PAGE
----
September 2011
Volume 11, Issue 11
Free
Vision Sciences Society Annual Meeting Abstract  |   September 2011
Interactive processing of auditory amplitude-modulation frequency and visual spatial frequency
Author Affiliations
  • Emmanuel Guzman-Martinez
    Department of Psychology, Northwestern University, USA
  • Laura Ortega
    Department of Psychology, Northwestern University, USA
  • Marcia Grabowecky
    Department of Psychology, Northwestern University, USA
    Interdepartmental Neuroscience Program, Northwestern University, USA
  • Julia Mossbridge
    Department of Psychology, Northwestern University, USA
  • Satoru Suzuki
    Department of Psychology, Northwestern University, USA
    Interdepartmental Neuroscience Program, Northwestern University, USA
Journal of Vision September 2011, Vol.11, 774. doi:10.1167/11.11.774
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      Emmanuel Guzman-Martinez, Laura Ortega, Marcia Grabowecky, Julia Mossbridge, Satoru Suzuki; Interactive processing of auditory amplitude-modulation frequency and visual spatial frequency. Journal of Vision 2011;11(11):774. doi: 10.1167/11.11.774.

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      © ARVO (1962-2015); The Authors (2016-present)

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Abstract

Recent neurophysiological results suggest that crossmodal interactions are commonplace even in primary sensory areas of the brain. Spatial frequency is a fundamental visual feature coded in V1, and is relevant for perceiving scenes, hierarchical structure, and objects. Temporal amplitude-modulation (AM) frequency is a fundamental auditory feature coded in the primary auditory cortex, and is relevant for perceiving auditory objects and speech. Spatial frequency and temporal AM frequency are thus fundamental building blocks of visual and auditory perception. Here we demonstrate that the processing of auditory AM frequency and the processing of visual spatial frequency are closely associated. Observers linearly matched a given visual spatial frequency to a specific auditory AM frequency, suggesting a consistent perceptual mapping between visual spatial frequency and auditory AM frequency. This crossmodal association is not merely subjective; here we show that AM sounds modulate visual attention and awareness in a frequency specific manner. When a pair of Gabors with different spatial frequencies were simultaneously presented with an AM sound (perceptually matched to one of the Gabors), observers detected a phase-shift more rapidly when it occurred on the sound-congruent Gabor, suggesting that AM sound guided attention to the matched spatial frequency. When a pair of Gabors with different spatial frequencies were presented to separate eyes to generate binocular rivalry, presenting an AM sound (perceptually matched to one of the Gabors) increased the proportion of perceptual dominance of the congruent Gabor, suggesting that an AM sound boosts signal strength for the matched spatial frequency in processes that select stimuli for awareness. The naïve observers who participated in the binocular rivalry experiment were unaware of any association between AM sounds and Gabor spatial frequencies. Additional results suggest that the association between auditory AM frequency and visual spatial frequency develops through multisensory experience of manually exploring surfaces.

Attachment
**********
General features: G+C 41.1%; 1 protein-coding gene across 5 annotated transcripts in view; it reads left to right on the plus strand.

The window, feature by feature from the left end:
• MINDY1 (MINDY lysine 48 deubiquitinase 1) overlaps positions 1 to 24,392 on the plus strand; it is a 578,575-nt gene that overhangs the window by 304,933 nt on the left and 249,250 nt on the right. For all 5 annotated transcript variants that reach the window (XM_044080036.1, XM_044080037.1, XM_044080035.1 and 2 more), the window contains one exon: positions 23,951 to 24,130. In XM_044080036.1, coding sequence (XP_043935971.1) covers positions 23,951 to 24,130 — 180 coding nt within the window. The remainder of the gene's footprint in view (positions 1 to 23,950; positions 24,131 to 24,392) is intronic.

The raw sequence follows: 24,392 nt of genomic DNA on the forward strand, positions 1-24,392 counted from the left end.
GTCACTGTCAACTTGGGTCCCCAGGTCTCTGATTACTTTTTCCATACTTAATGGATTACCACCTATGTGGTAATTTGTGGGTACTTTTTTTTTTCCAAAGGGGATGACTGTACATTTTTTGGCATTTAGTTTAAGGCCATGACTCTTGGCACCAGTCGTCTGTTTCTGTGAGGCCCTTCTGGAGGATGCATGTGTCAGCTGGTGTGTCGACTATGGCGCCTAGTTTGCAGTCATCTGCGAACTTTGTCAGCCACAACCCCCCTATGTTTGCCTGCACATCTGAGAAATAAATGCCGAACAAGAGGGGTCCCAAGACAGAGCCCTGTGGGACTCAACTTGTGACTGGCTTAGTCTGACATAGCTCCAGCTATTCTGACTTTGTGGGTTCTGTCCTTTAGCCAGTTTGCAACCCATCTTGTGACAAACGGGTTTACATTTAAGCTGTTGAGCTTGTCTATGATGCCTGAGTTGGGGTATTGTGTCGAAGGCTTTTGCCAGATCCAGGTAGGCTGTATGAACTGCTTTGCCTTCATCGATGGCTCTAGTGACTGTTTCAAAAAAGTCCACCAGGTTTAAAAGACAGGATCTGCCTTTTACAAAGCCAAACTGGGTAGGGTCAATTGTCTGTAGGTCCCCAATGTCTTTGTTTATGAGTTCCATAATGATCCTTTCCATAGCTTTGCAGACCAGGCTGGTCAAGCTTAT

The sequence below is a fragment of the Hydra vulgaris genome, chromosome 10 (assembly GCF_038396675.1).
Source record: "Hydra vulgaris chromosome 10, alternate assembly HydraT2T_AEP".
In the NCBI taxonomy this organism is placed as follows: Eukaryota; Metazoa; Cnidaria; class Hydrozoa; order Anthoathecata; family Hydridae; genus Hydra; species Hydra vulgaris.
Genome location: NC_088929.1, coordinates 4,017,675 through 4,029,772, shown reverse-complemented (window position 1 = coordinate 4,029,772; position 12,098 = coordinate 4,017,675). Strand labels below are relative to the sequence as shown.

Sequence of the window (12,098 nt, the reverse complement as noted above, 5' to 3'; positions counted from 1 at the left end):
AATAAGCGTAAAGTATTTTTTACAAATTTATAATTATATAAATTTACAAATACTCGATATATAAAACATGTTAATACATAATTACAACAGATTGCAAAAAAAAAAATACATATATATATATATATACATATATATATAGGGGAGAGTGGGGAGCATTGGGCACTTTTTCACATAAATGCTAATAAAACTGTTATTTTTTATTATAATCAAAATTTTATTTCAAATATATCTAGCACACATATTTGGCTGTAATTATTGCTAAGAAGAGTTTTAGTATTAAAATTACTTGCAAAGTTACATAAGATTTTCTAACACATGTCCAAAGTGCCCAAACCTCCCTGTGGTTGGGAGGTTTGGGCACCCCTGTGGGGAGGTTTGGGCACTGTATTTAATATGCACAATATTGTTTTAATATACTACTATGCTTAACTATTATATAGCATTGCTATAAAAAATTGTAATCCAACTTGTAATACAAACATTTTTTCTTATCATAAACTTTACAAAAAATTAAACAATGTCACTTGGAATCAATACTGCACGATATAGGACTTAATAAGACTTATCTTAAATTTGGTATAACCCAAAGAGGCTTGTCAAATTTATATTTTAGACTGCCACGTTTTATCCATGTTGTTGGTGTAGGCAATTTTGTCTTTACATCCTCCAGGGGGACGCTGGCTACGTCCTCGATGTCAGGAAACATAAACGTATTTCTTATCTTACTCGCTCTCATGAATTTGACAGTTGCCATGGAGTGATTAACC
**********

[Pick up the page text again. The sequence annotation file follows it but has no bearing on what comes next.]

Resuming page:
NIH R01 EY018197, NSF BCS 0643191. 
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